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A note on correlation and covariance matrices

In neural network literature, the matrix $\bC_{xx}$ in equation 3 is often called a correlation matrix. This can be a bit confusing, since $\bC_{xx}$ does not contain the correlations between the variables in a statistical sense, but rather the expected values of the products between them. The correlation between xi and xjis defined as

 \begin{displaymath}
\rho_{ij} =
\frac{E[(x_i - \bar{x}_i) (x_j - \bar{x}_j)]}
{\sqrt{E[(x_i - \bar{x}_i)^2] E[ (x_j - \bar{x}_j)^2]}},
\end{displaymath} (18)

see for example[1], i.e. the covariance between xiand xj normalized by the geometric mean of the variances of xiand xj ( $\bar{x} = E[x]$). Hence, the correlation is bounded, $-1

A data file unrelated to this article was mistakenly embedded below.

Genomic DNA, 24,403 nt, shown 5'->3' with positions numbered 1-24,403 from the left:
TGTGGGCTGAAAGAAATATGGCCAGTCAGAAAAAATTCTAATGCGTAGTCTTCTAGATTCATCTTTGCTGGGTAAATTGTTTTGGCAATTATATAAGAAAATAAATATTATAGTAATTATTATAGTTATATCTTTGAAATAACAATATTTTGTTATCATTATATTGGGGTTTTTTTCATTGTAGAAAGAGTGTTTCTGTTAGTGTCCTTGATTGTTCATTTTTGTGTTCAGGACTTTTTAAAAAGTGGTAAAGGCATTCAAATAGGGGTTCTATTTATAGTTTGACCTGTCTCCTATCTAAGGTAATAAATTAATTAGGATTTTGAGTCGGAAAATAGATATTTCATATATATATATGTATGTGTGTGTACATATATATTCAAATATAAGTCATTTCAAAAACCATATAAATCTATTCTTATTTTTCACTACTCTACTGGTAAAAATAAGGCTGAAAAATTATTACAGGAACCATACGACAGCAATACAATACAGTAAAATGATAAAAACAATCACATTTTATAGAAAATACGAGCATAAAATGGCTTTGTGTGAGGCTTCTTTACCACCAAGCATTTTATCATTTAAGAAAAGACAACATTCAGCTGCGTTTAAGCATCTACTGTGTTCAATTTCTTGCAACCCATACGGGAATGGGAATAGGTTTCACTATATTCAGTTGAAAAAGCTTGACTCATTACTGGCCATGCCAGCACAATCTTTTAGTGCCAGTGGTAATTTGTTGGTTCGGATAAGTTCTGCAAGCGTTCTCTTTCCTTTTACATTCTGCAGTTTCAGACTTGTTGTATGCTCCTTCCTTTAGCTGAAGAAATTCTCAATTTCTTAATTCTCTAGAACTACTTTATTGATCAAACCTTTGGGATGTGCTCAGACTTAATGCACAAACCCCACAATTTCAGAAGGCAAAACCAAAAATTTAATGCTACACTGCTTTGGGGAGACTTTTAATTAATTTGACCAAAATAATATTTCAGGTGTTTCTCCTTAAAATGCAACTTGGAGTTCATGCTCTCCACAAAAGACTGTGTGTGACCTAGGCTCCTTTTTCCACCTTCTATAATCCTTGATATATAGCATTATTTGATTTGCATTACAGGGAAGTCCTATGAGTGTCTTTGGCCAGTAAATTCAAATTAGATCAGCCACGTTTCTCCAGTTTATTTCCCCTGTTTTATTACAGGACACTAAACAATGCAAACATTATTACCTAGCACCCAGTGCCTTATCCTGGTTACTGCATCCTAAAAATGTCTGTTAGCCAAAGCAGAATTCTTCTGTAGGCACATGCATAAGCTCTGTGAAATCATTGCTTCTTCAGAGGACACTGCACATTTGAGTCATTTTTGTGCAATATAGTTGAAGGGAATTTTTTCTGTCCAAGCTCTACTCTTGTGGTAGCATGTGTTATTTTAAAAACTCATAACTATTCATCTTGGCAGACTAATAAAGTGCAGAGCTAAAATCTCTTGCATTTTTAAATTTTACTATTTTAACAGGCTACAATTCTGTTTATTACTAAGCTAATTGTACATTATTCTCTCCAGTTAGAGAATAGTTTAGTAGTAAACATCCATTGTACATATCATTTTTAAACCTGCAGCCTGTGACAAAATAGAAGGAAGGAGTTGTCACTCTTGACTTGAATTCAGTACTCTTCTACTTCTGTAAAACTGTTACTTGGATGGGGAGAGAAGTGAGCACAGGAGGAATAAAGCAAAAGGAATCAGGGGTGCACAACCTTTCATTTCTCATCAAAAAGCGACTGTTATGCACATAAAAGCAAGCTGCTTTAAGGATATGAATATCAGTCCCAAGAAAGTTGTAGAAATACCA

\leq \rho_{ij} \leq 1$. In this tutorial, correlation matrices are denoted $\bR$.

The diagonal terms of $\bC_{xx}$ are the second order origin moments, E[xi2], of xi. The diagonal terms in a covariance matrix are the variances or the second order central moments, $E[(x_i -
\bar{x_i})^2]$, of xi.

The maximum likelihood estimator of $\rho$ is obtained by replacing the expectation operator in equation 18 by a sum over the samples. This estimator is sometimes called the Pearson correlation coefficient after K. Pearson[16].


next up previous
Next: Affine transformations Up: Explanations Previous: Explanations
Magnus Borga
1999-10-29